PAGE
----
I promised to post some photos of Antigua's Semana Santa, Holy Week celebration. I have already written a blog about this celebration, but it is nearly impossible to imagine without photos. Thousands of Antiguenens participate in this celebration, both walking with the processions and creating alfombras, carpets in the street. Some of the alfombras are shown in the slideshow below. They are made of pine needles and flowers, fruits and vegetables or colored sand applied to stencils. The designs are watered to keep them in place and fresh. The processions carrying Jesus and Mary walk through these beautiful carpets which are then destroyed by their passage.
During the first days of the holy week, children are major participants, with the boys and men wearing purple robes and the girls wearing white. The women mostly wear black. A part of being in the procession involves carrying the elaborate statutes which tell the story of Jesus's last week. The men carry Jesus and the women carry Mary. The heaviest of these floats weighs 2 tons. Moving these enormous scenes, especially around corners, involves tremendous care and coordination of effort. All processions are accompanied by more incense (copal) than I have ever inhaled in my life, partly due to the enthusiastic boys swinging the incense censors.
I promised in the last blog to post my pictures of the spring equinox at Uxactun, a Maya site associated with the completion of the Maya long count calendar. The night before the equinox featured a reenactment of the ancient Maya celebration of the equinox at the observatory of Uaxactun. Note the elaborate feathered headdresses on the actors. For anyone who has ever studied the Maya stelae and wondered what on earth that stuff on top of the leaders' heads was, these wild feather headdresses explain much. The next day many Maya shamen from around Guatemala participated in a traditional Maya shamanic ceremony, chanting and casting seeds, candles and other unknown things into the fire. I was happy to note that there were at least as many Maya women shamen present as there were men. As I alluded to in the last blog, the problem with going to an ancient site to see the alignment of light on these days is the fact that the sun must be shining first thing in the morning. As these sites are located in the jungles of Peten, areas which were deforested when the Mayas actually lived there, the sunlightwhich they tracked is not always available due to the mist rising from the jungle. The sense of being in a sacred and timeless dimension however, is present.
SO MANY REASONS TO LOVE GUATEMALA
I'm writing from Antigua, Guatemala, where I am continuing to make my way
in Central America. I was fortunate to be in Uaxactun, the oldest and reputedly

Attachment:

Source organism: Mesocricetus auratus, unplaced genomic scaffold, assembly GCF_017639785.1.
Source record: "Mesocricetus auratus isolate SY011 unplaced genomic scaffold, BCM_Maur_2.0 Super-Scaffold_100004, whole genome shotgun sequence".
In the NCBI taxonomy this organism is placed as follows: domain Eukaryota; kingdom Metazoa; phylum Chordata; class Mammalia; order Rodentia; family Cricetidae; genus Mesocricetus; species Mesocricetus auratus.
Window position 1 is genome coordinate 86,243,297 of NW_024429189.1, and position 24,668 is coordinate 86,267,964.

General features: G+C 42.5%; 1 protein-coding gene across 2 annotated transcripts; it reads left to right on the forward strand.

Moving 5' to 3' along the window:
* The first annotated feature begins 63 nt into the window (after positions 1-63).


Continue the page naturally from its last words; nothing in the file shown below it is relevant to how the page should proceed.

most acurate astronomy site in the Maya world, for the spring equinox. It was
very magical to be in the ruins at night for the shamanic rituals and also the
reenactment of a Maya procession. The headdresses were very elaborate with
gorgeous feathers from the jungle birds, the stars beautiful and clear and the
candles on the steps of the observatory made the ancient stones glow. Also
there were about a hundred school kids to carry the Guatemalan flag. It was
quite a crowd for this northernmost town in Guatemala, home to chicle gatherers
a subsistence community living without electricity, and beautiful free horses
who graze in the ruins and the field which run through the middle of town. It
is usually one of the most peaceful places in Guatemala. The openess of the
children there is in incredible contrast to meeting kids who have grown up with
tv and computers. Not surprisingly, the children play together almost all the
time. Unfortunately, on the morn of the equinox the sky was overcast, so it was
not possible to see the path of the sun over the monument to the equinox. There
were however a group of shamans performing the rites of the equinox at the base
of the observatory, so there was plenty of celebration.
Food, Beauty, Color, Craft and Etiquette
Visiting the local markets is one of the best parts of travel for me. I love to immerse myself in local markets following their narrow aisles through always a treat in Latin America, like stepping into a kaleidoscope of color, the smell of cooking food, the people wearing traditional and local clothing, the invitations calling me to draw closer to the vendor's avacados, blouses, jewelry. weaving, ice cream. The local market is a place of bustling self-employment and lively exchange. I don't think I'll ever understand why the modern world prefers megastores where the food is all in packages and the salespeople don't know nada about what they're selling. In the local market the experience of exchange is personal, knowledgeable and often negotiable.
Like the city of San Cristóbal itself, the local markets in San Cristóbal are stunning, not only because of the vast diversity of the available items but also because of the artistic arranging of
The Jade Museum, San Cristóbal de las Casas